Geoffrey Stern spent all his working career as an international relations specialist at the London School of Economics and Political Science, but had a higher public profile as a BBC radio presenter on World Service programmes such as 24 Hours and News Hour. Less well known was his interest and involvement in classical music.
Born in Liverpool, in 1935, of an accountant father and a music- teacher mother, he was brought up in London with stays in Bournemouth and Nottingham. Two key influences were the BBC " its reporting of the Second World War, its comedians and classical music; the feeling the radio gave him of being connected to the other side of the globe " and his Jewish background: he was strongly affected by revelations about the Nazi Holocaust, by the setting up of Israel in 1948, the McCarthy witch hunt, and, in 1956, Suez and the Hungarian Revolution.
After attending St Marylebone Grammar School, he studied for a degree in International Relations at the LSE under Professor Charles Manning and his colleagues Geoffrey Goodwin and Fred Northedge, each in their own ways memorable personalities. After graduation, Stern stayed on completing a PhD and, with a little bit of help from them, started interviewing for the World Service of the BBC. He could often be seen slipping out of the LSE on Houghton Street to Bush House at the bottom of Kingsway. His contribution to broadcasting lasted for over 40 years, during which time he interviewed many world leaders.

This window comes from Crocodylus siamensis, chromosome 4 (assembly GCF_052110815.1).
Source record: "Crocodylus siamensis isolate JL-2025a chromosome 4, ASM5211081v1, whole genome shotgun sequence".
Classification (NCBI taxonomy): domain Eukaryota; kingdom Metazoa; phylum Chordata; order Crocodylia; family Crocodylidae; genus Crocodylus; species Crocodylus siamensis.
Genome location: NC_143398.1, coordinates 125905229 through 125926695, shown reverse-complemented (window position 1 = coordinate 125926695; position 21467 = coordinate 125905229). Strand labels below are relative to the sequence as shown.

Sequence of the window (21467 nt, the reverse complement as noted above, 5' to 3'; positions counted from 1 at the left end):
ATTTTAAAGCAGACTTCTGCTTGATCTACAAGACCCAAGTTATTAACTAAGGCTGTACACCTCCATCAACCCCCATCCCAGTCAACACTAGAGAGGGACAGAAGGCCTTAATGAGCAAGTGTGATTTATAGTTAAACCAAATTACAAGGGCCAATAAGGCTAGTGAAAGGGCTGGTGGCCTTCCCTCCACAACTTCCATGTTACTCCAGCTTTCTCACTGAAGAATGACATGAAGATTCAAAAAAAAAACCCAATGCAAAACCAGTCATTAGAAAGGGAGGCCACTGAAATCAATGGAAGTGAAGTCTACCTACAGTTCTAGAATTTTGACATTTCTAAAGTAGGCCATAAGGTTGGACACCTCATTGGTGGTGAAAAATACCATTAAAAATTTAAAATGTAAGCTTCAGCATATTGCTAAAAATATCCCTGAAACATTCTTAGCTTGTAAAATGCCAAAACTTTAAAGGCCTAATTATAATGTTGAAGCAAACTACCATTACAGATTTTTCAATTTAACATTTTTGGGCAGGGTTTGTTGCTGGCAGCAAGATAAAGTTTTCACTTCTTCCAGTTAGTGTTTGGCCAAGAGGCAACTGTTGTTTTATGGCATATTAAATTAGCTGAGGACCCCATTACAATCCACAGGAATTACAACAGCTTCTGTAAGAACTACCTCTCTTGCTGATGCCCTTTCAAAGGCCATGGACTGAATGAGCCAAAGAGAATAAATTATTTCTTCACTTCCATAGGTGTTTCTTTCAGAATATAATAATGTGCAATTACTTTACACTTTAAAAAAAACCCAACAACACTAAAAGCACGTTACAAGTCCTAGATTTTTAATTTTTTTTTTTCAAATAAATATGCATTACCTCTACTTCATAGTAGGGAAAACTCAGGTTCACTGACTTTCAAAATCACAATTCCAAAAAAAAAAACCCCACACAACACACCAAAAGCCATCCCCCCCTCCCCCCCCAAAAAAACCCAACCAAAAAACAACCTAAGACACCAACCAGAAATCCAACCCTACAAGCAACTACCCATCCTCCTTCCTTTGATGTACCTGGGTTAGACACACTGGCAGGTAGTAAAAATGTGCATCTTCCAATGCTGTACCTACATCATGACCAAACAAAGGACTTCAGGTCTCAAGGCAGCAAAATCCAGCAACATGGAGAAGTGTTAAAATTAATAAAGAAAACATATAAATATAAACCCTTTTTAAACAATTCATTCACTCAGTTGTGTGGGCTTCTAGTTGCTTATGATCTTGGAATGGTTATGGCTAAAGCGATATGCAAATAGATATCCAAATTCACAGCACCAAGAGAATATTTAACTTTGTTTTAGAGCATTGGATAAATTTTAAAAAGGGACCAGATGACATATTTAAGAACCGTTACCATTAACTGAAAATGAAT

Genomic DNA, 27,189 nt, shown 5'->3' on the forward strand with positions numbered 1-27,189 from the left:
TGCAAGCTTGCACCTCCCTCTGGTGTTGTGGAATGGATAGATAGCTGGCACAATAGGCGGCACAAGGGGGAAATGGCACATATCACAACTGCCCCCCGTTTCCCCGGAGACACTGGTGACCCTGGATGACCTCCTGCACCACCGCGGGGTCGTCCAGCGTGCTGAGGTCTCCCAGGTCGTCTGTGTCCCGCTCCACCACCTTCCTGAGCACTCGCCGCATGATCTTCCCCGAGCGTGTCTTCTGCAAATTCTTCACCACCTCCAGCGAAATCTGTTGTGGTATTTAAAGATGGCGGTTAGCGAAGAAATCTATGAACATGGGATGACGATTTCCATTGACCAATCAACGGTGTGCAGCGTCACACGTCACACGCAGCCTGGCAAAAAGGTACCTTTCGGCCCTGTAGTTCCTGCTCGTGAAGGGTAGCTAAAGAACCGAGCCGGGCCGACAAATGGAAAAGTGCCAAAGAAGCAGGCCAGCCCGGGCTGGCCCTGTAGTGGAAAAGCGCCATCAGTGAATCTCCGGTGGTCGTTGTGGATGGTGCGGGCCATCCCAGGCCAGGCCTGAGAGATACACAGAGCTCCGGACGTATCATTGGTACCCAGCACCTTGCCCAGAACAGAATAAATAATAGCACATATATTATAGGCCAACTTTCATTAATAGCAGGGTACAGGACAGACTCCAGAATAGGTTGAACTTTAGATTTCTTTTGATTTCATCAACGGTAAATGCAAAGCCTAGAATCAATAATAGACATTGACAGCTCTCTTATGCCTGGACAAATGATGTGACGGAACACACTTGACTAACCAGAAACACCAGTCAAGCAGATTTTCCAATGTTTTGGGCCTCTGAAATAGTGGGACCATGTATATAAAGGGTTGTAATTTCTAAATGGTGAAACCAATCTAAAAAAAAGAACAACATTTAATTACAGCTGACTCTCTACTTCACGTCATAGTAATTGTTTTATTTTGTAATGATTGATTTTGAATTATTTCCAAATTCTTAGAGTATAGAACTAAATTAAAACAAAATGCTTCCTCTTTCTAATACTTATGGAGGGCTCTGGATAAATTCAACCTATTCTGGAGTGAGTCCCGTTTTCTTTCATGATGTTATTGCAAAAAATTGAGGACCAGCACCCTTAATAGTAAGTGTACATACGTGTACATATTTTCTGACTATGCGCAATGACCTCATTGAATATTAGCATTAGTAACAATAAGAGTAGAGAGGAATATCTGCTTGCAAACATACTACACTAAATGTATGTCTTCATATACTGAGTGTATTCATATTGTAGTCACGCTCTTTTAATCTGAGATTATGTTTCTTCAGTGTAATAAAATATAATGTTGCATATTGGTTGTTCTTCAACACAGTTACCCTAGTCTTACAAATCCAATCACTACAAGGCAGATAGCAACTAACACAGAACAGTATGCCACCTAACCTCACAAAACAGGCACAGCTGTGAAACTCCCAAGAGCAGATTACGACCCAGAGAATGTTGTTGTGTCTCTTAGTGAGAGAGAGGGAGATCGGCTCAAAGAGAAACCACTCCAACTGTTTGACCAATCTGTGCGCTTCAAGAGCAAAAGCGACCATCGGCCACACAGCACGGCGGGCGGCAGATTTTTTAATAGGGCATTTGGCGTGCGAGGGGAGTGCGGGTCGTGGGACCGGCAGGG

As an academic subject international relations was in its infancy in the 1950s and it was a time when British academics were not under great pressure to publish. This was later to prove a disadvantage for Stern in climbing the ladder. Instead, he became a popular teacher of his subject and an 'old stalwart' of the Department of International Relations. He retired as a senior lecturer in 2001.
Stern did, however, produce a number of published works. His The Structure of International Society: an introduction to the study of international relations (1995) was widely used, especially in the United States. He was also responsible for several works on Communism including Fifty Years of Communism (1967), The Rise and Decline of International Communism (1990) and Communism: an illustrated history from 1848 to the present day (1991) " the last edited by Stern, who designed it as a serious work, popularly presented, persuading 10 of his colleagues to collaborate in the project.
His Leaders and Leadership (1993) was based on his many interviews with leading politicians from around the world from Helmut Schmidt to Lee Kuan Yew. …